I hadn't realized that Dominion had come a cropper on qualifying for the government subsidies.

    Is there an implication here that without the Fed subsidies and guarantees that "private" nukes are going nowhere fast?

    Is there an implication that the State of Virginia and Bob dill-baby-drill McDonnell could step up to the plate and grease the skids or Dominion to move forward?

    Neither the Sierra Club nor the Environmental Defense Fund nor the NRDC, by the way, are NOT three of the environmental groups that are rethinking their positions.

    All 3 remain opposed because of security, disposal and the need for government subsidies.

    The point is made that if we are going to subsidize power – why not subsidize renewable(s)?

    I have more confidence that we have a path to storage and reprocessing of nuke material though than carbon sequestration which I consider the modern-day equivalent of snake oil.

    I want to see at least ONE WORKING PLANT.. FIRST.. before I am persuaded that we can "sequester" CO2.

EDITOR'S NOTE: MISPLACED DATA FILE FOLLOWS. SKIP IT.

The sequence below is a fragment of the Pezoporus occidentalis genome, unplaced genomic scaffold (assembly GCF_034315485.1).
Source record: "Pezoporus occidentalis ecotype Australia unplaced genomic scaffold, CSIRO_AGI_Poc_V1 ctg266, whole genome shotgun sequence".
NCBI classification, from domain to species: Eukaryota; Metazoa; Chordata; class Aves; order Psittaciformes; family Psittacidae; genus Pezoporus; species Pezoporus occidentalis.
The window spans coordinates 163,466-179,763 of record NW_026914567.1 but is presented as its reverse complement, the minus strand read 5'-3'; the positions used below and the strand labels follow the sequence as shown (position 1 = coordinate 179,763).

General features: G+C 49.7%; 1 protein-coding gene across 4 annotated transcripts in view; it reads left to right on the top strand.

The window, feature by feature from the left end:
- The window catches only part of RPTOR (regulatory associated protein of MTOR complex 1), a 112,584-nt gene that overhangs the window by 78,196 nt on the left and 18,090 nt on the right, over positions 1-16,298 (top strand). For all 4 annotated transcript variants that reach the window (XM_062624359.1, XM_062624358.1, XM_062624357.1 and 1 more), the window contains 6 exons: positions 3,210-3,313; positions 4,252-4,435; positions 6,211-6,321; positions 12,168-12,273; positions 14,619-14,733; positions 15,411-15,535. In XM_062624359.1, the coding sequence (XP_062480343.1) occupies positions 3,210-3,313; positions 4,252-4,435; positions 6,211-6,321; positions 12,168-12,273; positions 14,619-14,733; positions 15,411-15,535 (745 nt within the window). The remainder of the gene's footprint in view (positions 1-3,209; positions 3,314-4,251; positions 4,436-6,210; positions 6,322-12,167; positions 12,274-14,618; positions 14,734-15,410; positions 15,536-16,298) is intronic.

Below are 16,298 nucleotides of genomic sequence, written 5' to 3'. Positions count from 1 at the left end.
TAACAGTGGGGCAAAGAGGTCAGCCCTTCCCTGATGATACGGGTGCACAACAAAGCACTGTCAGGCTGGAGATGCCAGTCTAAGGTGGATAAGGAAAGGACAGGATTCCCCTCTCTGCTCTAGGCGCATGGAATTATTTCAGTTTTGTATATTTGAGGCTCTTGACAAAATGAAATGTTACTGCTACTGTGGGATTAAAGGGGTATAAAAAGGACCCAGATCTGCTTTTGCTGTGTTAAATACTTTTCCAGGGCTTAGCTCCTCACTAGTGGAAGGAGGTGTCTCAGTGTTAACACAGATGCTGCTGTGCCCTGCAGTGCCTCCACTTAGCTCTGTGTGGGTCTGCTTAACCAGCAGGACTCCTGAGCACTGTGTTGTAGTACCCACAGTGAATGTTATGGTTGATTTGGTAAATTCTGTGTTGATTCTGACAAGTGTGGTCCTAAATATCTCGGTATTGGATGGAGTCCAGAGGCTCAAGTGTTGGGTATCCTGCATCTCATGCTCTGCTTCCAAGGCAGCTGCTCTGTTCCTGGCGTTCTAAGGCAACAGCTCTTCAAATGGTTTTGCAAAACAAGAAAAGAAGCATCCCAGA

I'm also concerned that the next most spectacularly awful terrorist hit beyond the twin towers, the Pentagon, WH and Congress would be to turn a 50 miles radius around North Anna (or name your favorite locale) into a people-free zone.

    Do we.. right now INCLUDE the security protection costs for Nukes in their overall costs or is that yet another cost that will be passed on to consumers?

    I can guarantee you that if terrorists manage to put an aircraft into a Nuke Dome – even if not a ounce of radiation escapes – it will be a gamer-changer as far as security is concerned.

    Can you say anti-aircraft missile installations complete with radar and local fighter deployments?

    This is one of those deals where, yet again, it would truly help the issues to have side-by-side comparisons of the cost issues associated with our options.